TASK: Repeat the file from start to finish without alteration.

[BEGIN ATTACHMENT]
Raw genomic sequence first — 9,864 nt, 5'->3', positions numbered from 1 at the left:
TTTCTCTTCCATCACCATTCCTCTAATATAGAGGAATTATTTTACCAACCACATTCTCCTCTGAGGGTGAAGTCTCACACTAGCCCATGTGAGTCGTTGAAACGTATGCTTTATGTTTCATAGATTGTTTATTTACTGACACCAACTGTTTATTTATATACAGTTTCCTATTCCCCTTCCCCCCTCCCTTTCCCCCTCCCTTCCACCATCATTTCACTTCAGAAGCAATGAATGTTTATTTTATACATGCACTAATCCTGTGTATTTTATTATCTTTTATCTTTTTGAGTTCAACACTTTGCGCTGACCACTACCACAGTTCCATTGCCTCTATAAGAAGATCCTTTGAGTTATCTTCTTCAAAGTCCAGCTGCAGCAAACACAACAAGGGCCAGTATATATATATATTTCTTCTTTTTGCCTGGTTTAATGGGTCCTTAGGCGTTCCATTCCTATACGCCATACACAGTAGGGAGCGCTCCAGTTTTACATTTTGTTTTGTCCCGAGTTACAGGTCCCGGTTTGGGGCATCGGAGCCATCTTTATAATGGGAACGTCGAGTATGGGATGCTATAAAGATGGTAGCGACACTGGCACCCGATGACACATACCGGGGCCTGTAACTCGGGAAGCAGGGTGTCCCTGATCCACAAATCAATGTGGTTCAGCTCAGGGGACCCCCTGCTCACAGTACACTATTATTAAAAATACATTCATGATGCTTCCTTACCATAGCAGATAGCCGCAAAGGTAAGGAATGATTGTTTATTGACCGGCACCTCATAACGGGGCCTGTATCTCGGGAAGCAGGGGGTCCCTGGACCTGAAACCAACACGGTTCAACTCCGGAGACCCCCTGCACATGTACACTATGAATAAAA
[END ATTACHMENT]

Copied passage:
Raw genomic sequence first — 9,864 nt, 5'->3', positions numbered from 1 at the left:
TTTCTCTTCCATCACCATTCCTCTAATATAGAGGAATTATTTTACCAACCACATTCTCCTCTGAGGGTGAAGTCTCACACTAGCCCATGTGAGTCGTTGAAACGTATGCTTTATGTTTCATAGATTGTTTATTTACTGACACCAACTGTTTATTTATATACAGTTTCCTATTCCCCTTCCCCCCTCCCTTTCCCCCTCCCTTCCACCATCATTTCACTTCAGAAGCAATGAATGTTTATTTTATACATGCACTAATCCTGTGTATTTTATTATCTTTTATCTTTTTGAGTTCAACACTTTGCGCTGACCACTACCACAGTTCCATTGCCTCTATAAGAAGATCCTTTGAGTTATCTTCTTCAAAGTCCAGCTGCAGCAAACACAACAAGGGCCAGTATATATATATATTTCTTCTTTTTGCCTGGTTTAATGGGTCCTTAGGCGTTCCATTCCTATACGCCATACACAGTAGGGAGCGCTCCAGTTTTACATTTTGTTTTGTCCCGAGTTACAGGTCCCGGTTTGGGGCATCGGAGCCATCTTTATAATGGGAACGTCGAGTATGGGATGCTATAAAGATGGTAGCGACACTGGCACCCGATGACACATACCGGGGCCTGTAACTCGGGAAGCAGGGTGTCCCTGATCCACAAATCAATGTGGTTCAGCTCAGGGGACCCCCTGCTCACAGTACACTATTATTAAAAATACATTCATGATGCTTCCTTACCATAGCAGATAGCCGCAAAGGTAAGGAATGATTGTTTATTGACCGGCACCTCATAACGGGGCCTGTATCTCGGGAAGCAGGGGGTCCCTGGACCTGAAACCAACACGGTTCAACTCCGGAGACCCCCTGCACATGTACACTATGAATAAAA